Yellowstone Park Roads Open

Yellowstone Park Roads Open

For the first time since the fall, visitors to Yellowstone National Park will be able to drive to see Old Faithful and the Grand Canyon of the Yellowstone starting Friday morning.

The road segments from West Yellowstone and Mammoth Hot Springs to these popular visitor destinations open for the season at 8. Each spring, Yellowstone National Park plow crews clear snow and ice from 198 miles of main road, 124 miles of secondary roads and 125 acres of parking lots inside the park as well as 31 miles of the Beartooth Highway outside the park’s Northeast Entrance to prepare for the summer season.

Additional road segments in the park will open during May as road clearing operations progress. Yellowstone’s east and south entrances are scheduled to open the first week in May. The road from the park’s North Entrance at Gardiner, Mont., through Mammoth Hot Springs to the Northeast Entrance, Silver Gate and Cooke City, Mont., is open all year. The road east of Cooke City to WY-296 typically opens by mid-May. Crews from the National Park Service and the Montana Department of Transportation strive to open US-212 over the Beartooth Pass to Red Lodge, Mont., in time for the Memorial Day holiday weekend.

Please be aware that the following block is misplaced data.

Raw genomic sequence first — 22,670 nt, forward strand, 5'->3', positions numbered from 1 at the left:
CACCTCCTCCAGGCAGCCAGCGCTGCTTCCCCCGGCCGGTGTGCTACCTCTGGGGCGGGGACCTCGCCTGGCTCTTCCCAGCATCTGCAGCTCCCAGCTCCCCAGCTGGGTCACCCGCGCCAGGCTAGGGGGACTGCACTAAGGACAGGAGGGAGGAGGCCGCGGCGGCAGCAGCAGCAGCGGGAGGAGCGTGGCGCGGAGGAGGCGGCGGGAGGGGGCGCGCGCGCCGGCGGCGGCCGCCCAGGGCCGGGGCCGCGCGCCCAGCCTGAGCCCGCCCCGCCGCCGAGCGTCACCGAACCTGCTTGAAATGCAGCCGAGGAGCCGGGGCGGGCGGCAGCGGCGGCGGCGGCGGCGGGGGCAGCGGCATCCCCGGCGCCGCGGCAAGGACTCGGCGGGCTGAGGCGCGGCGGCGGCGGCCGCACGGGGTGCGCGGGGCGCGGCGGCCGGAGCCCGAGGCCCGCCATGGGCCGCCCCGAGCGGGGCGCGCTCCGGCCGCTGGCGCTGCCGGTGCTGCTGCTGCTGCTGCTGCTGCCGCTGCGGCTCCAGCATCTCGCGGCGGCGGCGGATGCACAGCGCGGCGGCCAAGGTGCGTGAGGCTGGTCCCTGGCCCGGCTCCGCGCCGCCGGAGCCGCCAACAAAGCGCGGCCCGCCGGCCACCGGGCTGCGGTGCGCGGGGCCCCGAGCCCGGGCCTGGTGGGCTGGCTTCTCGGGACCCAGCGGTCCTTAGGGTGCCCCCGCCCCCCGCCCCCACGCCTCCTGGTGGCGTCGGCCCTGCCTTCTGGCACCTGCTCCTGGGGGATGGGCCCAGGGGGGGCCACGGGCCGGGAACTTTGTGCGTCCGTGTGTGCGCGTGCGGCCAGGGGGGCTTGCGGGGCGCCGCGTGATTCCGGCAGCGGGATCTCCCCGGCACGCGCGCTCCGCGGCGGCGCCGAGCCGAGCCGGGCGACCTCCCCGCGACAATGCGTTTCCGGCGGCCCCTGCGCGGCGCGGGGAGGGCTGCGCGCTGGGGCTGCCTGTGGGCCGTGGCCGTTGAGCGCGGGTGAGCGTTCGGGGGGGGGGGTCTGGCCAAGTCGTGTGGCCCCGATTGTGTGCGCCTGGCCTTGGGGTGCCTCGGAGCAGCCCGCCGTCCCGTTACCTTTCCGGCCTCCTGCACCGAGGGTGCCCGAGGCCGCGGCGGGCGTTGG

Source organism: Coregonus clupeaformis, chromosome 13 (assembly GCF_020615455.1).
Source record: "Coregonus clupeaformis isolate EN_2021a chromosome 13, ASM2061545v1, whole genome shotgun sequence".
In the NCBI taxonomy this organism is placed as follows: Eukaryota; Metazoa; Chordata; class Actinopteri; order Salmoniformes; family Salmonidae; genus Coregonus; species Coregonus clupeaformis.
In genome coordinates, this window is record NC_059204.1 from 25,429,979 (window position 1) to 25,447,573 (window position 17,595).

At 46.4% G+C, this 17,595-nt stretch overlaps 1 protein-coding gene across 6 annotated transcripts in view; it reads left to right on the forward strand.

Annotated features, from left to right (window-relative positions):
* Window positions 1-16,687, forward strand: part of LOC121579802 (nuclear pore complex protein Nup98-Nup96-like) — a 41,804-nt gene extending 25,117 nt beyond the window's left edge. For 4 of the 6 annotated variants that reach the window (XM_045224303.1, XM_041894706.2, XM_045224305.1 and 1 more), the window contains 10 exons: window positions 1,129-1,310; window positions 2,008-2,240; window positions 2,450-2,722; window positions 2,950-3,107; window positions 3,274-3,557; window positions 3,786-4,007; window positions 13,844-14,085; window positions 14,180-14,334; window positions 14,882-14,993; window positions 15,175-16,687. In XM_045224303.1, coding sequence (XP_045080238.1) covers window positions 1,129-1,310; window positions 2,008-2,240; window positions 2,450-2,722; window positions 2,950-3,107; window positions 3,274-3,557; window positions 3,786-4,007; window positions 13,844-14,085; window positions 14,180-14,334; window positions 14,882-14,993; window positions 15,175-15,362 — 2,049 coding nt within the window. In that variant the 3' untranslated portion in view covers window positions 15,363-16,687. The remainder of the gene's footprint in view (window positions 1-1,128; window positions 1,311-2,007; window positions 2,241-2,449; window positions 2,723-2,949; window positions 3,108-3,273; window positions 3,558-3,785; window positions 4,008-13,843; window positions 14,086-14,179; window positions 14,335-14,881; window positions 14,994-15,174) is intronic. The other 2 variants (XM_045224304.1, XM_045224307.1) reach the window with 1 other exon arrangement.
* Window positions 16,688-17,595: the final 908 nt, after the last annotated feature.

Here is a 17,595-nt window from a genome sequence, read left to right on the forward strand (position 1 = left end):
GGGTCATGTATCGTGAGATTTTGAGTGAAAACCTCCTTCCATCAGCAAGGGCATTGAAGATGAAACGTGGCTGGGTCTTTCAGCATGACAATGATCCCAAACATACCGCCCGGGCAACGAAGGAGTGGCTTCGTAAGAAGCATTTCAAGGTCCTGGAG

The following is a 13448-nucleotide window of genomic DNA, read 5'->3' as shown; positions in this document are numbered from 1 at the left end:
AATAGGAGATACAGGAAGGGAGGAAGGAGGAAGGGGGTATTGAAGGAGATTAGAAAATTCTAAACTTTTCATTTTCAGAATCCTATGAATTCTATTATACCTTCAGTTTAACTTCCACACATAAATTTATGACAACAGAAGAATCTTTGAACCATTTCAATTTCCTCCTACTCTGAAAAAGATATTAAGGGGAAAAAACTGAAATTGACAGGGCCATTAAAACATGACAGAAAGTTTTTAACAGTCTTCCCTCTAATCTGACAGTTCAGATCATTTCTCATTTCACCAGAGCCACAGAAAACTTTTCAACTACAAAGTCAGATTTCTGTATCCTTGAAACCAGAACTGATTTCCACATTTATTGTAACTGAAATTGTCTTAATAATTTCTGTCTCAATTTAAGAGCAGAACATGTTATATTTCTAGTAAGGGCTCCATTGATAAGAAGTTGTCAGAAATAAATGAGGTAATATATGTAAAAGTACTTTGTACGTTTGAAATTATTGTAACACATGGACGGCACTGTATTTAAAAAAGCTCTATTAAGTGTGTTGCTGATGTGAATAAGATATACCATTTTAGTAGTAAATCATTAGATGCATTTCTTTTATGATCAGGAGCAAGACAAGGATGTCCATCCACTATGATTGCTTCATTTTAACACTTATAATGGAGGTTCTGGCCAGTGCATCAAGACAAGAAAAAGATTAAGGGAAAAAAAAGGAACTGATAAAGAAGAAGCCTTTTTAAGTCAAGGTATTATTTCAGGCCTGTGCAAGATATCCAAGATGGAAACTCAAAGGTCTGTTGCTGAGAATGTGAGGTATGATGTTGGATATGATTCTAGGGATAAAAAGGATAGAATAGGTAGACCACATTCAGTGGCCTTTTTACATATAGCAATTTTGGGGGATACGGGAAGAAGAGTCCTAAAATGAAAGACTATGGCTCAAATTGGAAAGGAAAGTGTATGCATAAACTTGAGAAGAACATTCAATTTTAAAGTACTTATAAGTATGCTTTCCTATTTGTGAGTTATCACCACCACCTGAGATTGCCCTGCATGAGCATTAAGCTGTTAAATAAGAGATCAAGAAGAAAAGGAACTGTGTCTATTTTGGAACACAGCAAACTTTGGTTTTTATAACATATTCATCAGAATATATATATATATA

As an added incentive for spring visitors, park entrance fees will be waived this weekend, on Saturday and Sunday, as a kick-off to National Park Week. A seven-day pass to Yellowstone and Grand Teton National Parks is normally $25 for a private, non-commercial vehicle. END

Visitors should be aware that spring in Yellowstone is very unpredictable and often brings cold temperatures, high winds and falling snow. Even cleared sections of roads can be narrow and covered with a layer of snow, ice and debris. Visitors should use extreme caution when driving as road clearing operations can be ongoing at any time throughout the park. In the case of extreme weather conditions, temporary road closures are also possible with little or no advance warning.

Due to the snow present in the park’s interior, walking on trails or on boardwalks through thermal areas may also be difficult or impossible for some time. Bears have emerged from hibernation in the Greater Yellowstone Area and are on the hunt for food.

If you plan to hike, ski or snowshoe in the park you are advised to stay in groups of three of more, make noise on the trail and carry bear spray. Yellowstone regulations require visitors to stay 100 yards from black and grizzly bears at all times. The best defense is to stay a safe distance from bears and use binoculars, a telescope or telephoto lens to get a closer look. Very limited visitor services will be available during the next several weeks.

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